Anthology film from three European directors based on stories by Edgar Allan Poe: a cruel princess haunted by a ghostly horse, a sadistic young man haunted by his double, and an alcoholic actor haunted by the Devil.
In 1914, a luxury ship leaves Italy in order to scatter the ashes of a famous opera singer. A lovable bumbling journalist chronicles the voyage and meets the singer's many eccentric friends and admirers.
Four directors tell tales of Eros fit for a 1970s Decameron. Working-class lovers, Renzo and Luciana, marry but must hide it from her employer; plus, they need a room of their own. A billboard of Anita Ekberg provocatively selling milk gives a prudish crusader for public decency more than he can handle. The wife of a count whose escapades with call girls make the front page of the papers decides to work to prove her independence, but what is she qualified to do? A buxom carnival-booth manager who owes back taxes offers herself for one night in a lottery: a nerdy sacristan and a jealous cowboy make for a lovers' triangle. In each, women take charge, but not always happily.Written by
When Mario Monicelli's segment, "Renzo e Luciana", was cut, producer Carlo Ponti offered to finance Monicelli's film as a full-length feature on its own. This was never made. This segment was apparently cut because Monicelli had promised to deliver a "major American star" but failed. See more »
The original Italian version had four segments, starting with Act 1 "Renzo e Luciana", directed by Mario Monicelli. The total length being over 3 hours (195 min for the four acts plus credits) the producers decided to shorten it for commercial purposes just before the feature went to the Cannes Film Festival in 1962 for the opening screening. Although Mario Monicelli had sued Boccaccio '70 went to be released worldwide without "Renzo e Luciana". See more »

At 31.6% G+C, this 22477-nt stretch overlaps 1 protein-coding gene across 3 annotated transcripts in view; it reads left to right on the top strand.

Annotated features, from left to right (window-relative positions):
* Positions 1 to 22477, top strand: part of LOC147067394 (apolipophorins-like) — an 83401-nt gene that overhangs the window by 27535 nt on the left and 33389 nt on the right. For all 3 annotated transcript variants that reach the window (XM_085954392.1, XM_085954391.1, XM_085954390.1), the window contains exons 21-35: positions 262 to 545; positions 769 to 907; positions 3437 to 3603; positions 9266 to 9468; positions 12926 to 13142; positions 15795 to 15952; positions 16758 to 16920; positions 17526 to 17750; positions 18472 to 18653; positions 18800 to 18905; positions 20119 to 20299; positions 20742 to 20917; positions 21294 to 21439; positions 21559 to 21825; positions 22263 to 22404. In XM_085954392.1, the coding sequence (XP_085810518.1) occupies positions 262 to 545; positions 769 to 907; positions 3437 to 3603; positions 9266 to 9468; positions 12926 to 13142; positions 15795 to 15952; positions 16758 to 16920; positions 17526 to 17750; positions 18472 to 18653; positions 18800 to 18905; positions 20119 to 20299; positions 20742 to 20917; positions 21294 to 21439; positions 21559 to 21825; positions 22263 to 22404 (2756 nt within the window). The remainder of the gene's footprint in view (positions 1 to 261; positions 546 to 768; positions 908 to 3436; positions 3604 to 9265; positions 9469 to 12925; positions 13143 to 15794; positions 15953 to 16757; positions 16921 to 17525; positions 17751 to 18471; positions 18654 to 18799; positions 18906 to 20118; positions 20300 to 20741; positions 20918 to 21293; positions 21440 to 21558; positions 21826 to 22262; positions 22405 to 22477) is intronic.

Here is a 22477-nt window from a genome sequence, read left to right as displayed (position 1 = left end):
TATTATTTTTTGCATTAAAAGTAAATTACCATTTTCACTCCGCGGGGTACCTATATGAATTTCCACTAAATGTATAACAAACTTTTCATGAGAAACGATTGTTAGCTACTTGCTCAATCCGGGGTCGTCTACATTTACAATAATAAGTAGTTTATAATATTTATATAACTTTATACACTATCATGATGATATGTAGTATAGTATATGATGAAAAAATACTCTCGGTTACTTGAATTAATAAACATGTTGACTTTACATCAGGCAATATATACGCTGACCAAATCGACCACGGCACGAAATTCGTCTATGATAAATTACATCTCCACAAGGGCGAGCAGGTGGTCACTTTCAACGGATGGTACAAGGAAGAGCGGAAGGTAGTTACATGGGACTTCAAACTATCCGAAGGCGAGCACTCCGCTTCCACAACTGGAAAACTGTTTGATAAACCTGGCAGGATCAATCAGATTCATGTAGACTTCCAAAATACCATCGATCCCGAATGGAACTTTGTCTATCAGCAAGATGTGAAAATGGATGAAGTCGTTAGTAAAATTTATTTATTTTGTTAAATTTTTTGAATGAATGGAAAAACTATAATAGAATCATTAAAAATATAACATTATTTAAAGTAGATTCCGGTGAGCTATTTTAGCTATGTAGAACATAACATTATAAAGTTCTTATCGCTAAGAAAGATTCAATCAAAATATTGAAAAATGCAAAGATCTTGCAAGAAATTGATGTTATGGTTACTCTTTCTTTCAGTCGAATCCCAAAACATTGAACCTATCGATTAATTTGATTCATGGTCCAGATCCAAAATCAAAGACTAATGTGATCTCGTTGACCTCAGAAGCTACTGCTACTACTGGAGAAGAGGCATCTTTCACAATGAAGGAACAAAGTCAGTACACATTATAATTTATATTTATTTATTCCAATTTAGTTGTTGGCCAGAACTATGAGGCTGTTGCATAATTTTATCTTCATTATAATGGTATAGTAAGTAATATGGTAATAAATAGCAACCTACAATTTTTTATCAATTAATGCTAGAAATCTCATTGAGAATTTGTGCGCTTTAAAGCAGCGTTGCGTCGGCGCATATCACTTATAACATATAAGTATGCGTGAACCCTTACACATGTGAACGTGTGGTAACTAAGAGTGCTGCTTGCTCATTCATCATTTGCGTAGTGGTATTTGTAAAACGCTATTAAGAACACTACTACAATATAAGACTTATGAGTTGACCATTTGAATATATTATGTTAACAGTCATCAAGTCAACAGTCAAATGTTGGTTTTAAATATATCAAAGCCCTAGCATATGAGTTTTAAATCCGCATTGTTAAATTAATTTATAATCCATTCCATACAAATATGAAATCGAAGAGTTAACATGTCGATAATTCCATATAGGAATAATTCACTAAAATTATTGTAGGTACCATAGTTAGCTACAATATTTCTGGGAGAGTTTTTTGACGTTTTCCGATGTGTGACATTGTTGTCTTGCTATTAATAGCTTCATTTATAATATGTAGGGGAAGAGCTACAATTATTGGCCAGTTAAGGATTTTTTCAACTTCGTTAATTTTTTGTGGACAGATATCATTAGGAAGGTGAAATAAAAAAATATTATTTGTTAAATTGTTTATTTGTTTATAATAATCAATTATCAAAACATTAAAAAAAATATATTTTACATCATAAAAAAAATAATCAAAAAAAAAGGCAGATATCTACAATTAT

I've seen "Boccaccio" just few days ago and so I can express my fresh opinion of it. And I have seen FOUR segments of it - including "Renzo e Luciana" of Monicelli which is quite good. It puts some accent on social criticism and tells about young consorts that due to their poverty and constrained conditions have to bear many difficulties in their family life. The second of Fellini I almost forced myself to look to the end - I'm not fond of big bust and hips like ones of Ekberg. This segment seemed to me too flashy and tasteless (just imagine the plump Cupidon with the silky wings and nuns in the paper burlesque frock)though it's main idea concerning with the sexual complexes that obsess the most convinced moralists is very clear. I regret to write this as I didn't expect such a disappointment from Fellini whom I esteem much for his wonderful "Le notti di Cabiria". The third segment - 'Il Lavoro" ( The job) - is the most exquisite, thoughtful, plastic and stylish. Here Visconti tried to subject to his rigorous analysis the question of what lies in the base of a modern marriage. It's also the story of a young well-off little woman ( Romy Schneider) that one day faces the necessity of earning money by her own (thanks to her light-minded husband's behavior) and understand that she has nothing to offer in this men's world except her body. Romy dressed up by Chanel is very sexual (but when I use this word it means something very far from vulgar, something surrounded with the mist of secret and desire) and touching; after the number of the roles of cheerful ingenuous girls she for the first time found the image suiting her real abilities and qualities. The forth segment is "La riffa" (The raffle) be de Sica. De Sica made some good film in the time of realism but then yielded to the commercial cinema and seemed to be unable for the more or less significant criticism. Thus his segment is very light and benevolent with a lot of spicy humor and a lot of Loren
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